Value-denominated interest adjustments, on the other hand, use the members’ share of the value of the entity’s assets to determine their percentage interest. For instance, if a member has a 20-percent interest in an LLC that has assets valued at $1,500,000, the member’s share of that value would be $300,000. If the member makes a $500,000 contribution, and no other member makes a contribution, the value of the LLC’s assets will increase to $2,000,000. The value of the member’s share in those assets will be the member’s $300,000 precontribution value plus the member’s $500,000 contribution, or $800,000. Thus, the member’s post-contribution interest will be 40 percent ($800,000 member’s precontribution value + additional member contribution ÷ $2,000,000 entity precontribution value + additional member contribution). Determining the value of an entity’s assets could be difficult, but once the members know that value, they can easily determine their interests in the entity using value-denominated adjustments.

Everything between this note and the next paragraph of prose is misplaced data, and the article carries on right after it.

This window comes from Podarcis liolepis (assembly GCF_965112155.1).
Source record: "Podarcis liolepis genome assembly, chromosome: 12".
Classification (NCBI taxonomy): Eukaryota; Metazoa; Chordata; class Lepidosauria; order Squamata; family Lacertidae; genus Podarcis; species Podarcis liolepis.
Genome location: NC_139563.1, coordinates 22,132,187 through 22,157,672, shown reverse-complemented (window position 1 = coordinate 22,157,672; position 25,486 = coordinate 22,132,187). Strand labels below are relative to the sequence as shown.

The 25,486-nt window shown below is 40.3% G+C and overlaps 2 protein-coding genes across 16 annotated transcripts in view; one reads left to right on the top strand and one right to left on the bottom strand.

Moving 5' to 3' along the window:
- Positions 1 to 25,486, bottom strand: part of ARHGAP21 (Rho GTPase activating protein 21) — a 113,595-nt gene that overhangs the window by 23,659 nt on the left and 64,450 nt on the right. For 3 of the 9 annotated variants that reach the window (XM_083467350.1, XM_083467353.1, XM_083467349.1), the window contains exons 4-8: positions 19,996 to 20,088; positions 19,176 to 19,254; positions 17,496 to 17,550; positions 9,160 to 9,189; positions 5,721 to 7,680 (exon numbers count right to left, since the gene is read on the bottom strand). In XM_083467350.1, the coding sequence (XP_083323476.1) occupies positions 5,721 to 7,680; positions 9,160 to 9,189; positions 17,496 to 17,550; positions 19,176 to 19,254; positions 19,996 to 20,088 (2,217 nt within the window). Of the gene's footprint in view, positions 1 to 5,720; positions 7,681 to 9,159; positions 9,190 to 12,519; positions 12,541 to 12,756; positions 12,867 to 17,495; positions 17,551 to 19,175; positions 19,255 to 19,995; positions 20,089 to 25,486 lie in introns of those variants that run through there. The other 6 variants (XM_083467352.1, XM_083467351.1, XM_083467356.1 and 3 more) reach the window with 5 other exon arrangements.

Computing value-denominated adjustments becomes more challenging if an entity has negative value. To illustrate, an LLC might burn through all member capital contributions and borrow $1,000,000 to fund operations. After that money is spent, the entity would owe $1,000,000 and have no assets, so its value would be negative $1,000,000. Assume a member makes a capital contribution of $500,000, no other member makes a contribution, and the operating agreement provides for interest-dilution as a remedy in such situations. If the LLC provides for contribution-denominated adjustments, then computing the adjustment will be straightforward, even though the entity has negative value.